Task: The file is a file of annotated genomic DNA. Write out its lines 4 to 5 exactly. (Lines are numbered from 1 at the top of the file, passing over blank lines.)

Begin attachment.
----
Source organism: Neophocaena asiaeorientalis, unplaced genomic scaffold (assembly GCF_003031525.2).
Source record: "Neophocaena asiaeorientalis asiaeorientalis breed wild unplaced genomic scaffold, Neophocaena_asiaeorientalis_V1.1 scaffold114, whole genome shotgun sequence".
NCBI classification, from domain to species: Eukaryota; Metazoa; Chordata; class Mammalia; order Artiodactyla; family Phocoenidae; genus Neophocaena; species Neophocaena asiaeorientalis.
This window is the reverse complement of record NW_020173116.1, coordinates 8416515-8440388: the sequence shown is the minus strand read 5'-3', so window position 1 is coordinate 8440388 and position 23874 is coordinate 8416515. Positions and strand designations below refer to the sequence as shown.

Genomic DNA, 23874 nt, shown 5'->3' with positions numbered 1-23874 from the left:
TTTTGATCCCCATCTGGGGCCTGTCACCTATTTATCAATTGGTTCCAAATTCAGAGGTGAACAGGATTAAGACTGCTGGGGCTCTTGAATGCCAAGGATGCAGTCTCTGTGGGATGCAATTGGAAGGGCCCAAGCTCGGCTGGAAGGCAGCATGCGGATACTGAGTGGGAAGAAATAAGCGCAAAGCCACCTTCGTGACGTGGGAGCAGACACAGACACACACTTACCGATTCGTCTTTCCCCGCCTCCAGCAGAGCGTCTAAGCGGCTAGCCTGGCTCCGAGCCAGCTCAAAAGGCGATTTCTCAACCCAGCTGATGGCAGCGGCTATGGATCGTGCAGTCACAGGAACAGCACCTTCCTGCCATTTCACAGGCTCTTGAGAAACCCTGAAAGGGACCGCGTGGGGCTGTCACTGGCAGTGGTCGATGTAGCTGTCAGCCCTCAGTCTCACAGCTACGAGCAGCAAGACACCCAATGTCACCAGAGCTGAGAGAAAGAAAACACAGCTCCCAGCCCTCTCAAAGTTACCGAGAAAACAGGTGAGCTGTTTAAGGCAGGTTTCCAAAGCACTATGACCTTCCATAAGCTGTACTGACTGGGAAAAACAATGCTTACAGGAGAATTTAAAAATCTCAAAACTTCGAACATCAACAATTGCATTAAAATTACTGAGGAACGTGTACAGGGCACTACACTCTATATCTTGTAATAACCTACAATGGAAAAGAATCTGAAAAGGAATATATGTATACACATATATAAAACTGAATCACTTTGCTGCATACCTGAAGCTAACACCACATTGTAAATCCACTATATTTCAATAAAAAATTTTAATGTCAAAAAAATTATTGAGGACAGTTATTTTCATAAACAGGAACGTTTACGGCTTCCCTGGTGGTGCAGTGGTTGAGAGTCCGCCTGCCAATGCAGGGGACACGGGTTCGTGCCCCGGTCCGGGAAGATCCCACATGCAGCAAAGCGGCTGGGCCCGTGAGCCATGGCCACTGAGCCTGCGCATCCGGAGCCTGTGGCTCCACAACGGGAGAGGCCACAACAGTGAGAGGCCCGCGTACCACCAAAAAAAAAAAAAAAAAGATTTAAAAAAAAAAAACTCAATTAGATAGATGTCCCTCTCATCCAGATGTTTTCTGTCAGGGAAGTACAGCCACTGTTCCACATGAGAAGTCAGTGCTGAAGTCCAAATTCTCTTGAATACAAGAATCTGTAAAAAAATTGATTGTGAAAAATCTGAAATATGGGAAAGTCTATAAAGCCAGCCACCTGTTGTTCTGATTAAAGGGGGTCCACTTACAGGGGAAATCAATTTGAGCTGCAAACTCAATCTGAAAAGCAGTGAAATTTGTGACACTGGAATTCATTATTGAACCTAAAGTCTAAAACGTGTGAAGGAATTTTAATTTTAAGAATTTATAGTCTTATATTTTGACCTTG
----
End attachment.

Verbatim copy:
This window is the reverse complement of record NW_020173116.1, coordinates 8416515-8440388: the sequence shown is the minus strand read 5'-3', so window position 1 is coordinate 8440388 and position 23874 is coordinate 8416515. Positions and strand designations below refer to the sequence as shown.

Genomic DNA, 23874 nt, shown 5'->3' with positions numbered 1-23874 from the left: